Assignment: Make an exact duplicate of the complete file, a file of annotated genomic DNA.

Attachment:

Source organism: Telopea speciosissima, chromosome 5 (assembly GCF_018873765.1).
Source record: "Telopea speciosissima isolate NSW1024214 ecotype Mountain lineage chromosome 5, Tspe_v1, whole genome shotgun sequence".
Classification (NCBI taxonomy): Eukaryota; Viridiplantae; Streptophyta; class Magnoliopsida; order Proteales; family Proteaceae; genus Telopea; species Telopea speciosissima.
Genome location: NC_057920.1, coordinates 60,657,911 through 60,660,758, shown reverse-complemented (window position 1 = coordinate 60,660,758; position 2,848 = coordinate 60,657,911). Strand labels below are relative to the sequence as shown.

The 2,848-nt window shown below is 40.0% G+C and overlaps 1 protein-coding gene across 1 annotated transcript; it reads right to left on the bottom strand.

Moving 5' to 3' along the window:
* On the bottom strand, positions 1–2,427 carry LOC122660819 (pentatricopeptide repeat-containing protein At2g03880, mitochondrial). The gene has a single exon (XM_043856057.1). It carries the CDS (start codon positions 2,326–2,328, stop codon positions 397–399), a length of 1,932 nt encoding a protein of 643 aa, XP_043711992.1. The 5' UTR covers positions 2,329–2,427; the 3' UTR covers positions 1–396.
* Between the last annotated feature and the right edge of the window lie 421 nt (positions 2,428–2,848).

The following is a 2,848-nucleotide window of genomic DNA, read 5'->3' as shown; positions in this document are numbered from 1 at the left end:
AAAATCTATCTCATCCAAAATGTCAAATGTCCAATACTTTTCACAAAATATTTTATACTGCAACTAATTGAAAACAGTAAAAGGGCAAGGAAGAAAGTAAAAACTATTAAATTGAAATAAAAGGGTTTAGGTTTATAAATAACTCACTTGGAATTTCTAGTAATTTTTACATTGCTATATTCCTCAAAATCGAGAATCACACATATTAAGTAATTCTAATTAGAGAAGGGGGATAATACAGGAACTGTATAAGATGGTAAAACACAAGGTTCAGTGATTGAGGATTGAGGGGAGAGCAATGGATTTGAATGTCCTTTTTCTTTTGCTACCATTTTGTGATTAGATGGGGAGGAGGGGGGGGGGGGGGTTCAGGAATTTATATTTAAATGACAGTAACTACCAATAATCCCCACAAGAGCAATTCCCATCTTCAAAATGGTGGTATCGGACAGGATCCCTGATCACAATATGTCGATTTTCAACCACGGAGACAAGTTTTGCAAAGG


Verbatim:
Source organism: Telopea speciosissima, chromosome 5 (assembly GCF_018873765.1).
Source record: "Telopea speciosissima isolate NSW1024214 ecotype Mountain lineage chromosome 5, Tspe_v1, whole genome shotgun sequence".
Classification (NCBI taxonomy): Eukaryota; Viridiplantae; Streptophyta; class Magnoliopsida; order Proteales; family Proteaceae; genus Telopea; species Telopea speciosissima.
Genome location: NC_057920.1, coordinates 60,657,911 through 60,660,758, shown reverse-complemented (window position 1 = coordinate 60,660,758; position 2,848 = coordinate 60,657,911). Strand labels below are relative to the sequence as shown.

The 2,848-nt window shown below is 40.0% G+C and overlaps 1 protein-coding gene across 1 annotated transcript; it reads right to left on the bottom strand.

Moving 5' to 3' along the window:
* On the bottom strand, positions 1–2,427 carry LOC122660819 (pentatricopeptide repeat-containing protein At2g03880, mitochondrial). The gene has a single exon (XM_043856057.1). It carries the CDS (start codon positions 2,326–2,328, stop codon positions 397–399), a length of 1,932 nt encoding a protein of 643 aa, XP_043711992.1. The 5' UTR covers positions 2,329–2,427; the 3' UTR covers positions 1–396.
* Between the last annotated feature and the right edge of the window lie 421 nt (positions 2,428–2,848).

The following is a 2,848-nucleotide window of genomic DNA, read 5'->3' as shown; positions in this document are numbered from 1 at the left end:
AAAATCTATCTCATCCAAAATGTCAAATGTCCAATACTTTTCACAAAATATTTTATACTGCAACTAATTGAAAACAGTAAAAGGGCAAGGAAGAAAGTAAAAACTATTAAATTGAAATAAAAGGGTTTAGGTTTATAAATAACTCACTTGGAATTTCTAGTAATTTTTACATTGCTATATTCCTCAAAATCGAGAATCACACATATTAAGTAATTCTAATTAGAGAAGGGGGATAATACAGGAACTGTATAAGATGGTAAAACACAAGGTTCAGTGATTGAGGATTGAGGGGAGAGCAATGGATTTGAATGTCCTTTTTCTTTTGCTACCATTTTGTGATTAGATGGGGAGGAGGGGGGGGGGGGGGTTCAGGAATTTATATTTAAATGACAGTAACTACCAATAATCCCCACAAGAGCAATTCCCATCTTCAAAATGGTGGTATCGGACAGGATCCCTGATCACAATATGTCGATTTTCAACCACGGAGACAAGTTTTGCAAAGG